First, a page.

Effect of the methyl substitution on the combustion of two methylheptane isomers: Flame chemistry using vacuum-ultraviolet (VUV) photoionization mass spectrometry
KAUST DepartmentClean Combustion Research Center
Chemical and Biological Engineering Program
Physical Sciences and Engineering (PSE) Division
Permanent link to this recordhttp://hdl.handle.net/10754/564143
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AbstractAlkanes with one or more methyl substitutions are commonly found in liquid transportation fuels, so a fundamental investigation of their combustion chemistry is warranted. In the present work, stoichiometric low-pressure (20 Torr) burner-stabilized flat flames of 2-methylheptane and 3-methylheptane were investigated. Flame species were measured via time-of-flight molecular-beam mass spectrometry, with vacuum-ultraviolet (VUV) synchrotron radiation as the ionization source. Mole fractions of major end-products and intermediate species (e.g., alkanes, alkenes, alkynes, aldehydes, and dienes) were quantified axially above the burner surface. Mole fractions of several free radicals were also measured (e.g., CH3, HCO, C2H3, C3H3, and C3H5). Isomers of different species were identified within the reaction pool by an energy scan between 8 and 12 eV at a distance of 2.5 mm away from the burner surface. The role of methyl substitution location on the alkane chain was determined via comparisons of similar species trends obtained from both flames. The results revealed that the change in CH3 position imposed major differences on the combustion of both fuels. Comparison with numerical simulations was performed for kinetic model testing. The results provide a comprehensive set of data about the combustion of both flames, which can enhance the erudition of both fuels combustion chemistry and also improve their chemical kinetic reaction mechanisms. © 2015 American Chemical Society.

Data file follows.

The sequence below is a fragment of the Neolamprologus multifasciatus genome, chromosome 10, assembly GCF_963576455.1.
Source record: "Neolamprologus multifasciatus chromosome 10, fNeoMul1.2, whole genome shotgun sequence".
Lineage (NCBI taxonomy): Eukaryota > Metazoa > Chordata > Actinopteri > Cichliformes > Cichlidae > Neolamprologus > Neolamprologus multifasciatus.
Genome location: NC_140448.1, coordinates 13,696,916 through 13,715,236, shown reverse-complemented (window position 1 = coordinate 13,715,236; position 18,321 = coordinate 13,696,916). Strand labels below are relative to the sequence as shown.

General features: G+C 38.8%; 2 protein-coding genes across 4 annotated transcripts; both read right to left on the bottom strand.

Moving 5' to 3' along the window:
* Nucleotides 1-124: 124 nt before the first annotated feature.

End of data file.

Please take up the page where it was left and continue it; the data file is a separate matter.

SponsorsThe authors acknowledge funding support from the Clean Combustion Research Center and from Saudi Aramco, under the FUELCOM program. The measurements were performed within the "Flame Team" collaboration at the Advanced Light Source (ALS), Lawrence Berkeley National Laboratory, Berkeley, USA, and we thank the students and postdocs for the help with the data acquisition. The experiments at the Advanced Light Source (ALS) have profited from the expert technical assistance of Paul Fugazzi. The ALS is supported by the Director, Office of Science, Office of Basic Energy Sciences, of the U.S. Department of Energy, under Contract No. DEAC02-05CH11231. Sandia is a multiprogram laboratory operated by Sandia Corporation, a Lockheed Martin Company, for the National Nuclear Security Administration under Contract No. DE-AC04-94-AL85000.
PublisherAmerican Chemical Society (ACS)
JournalEnergy & Fuels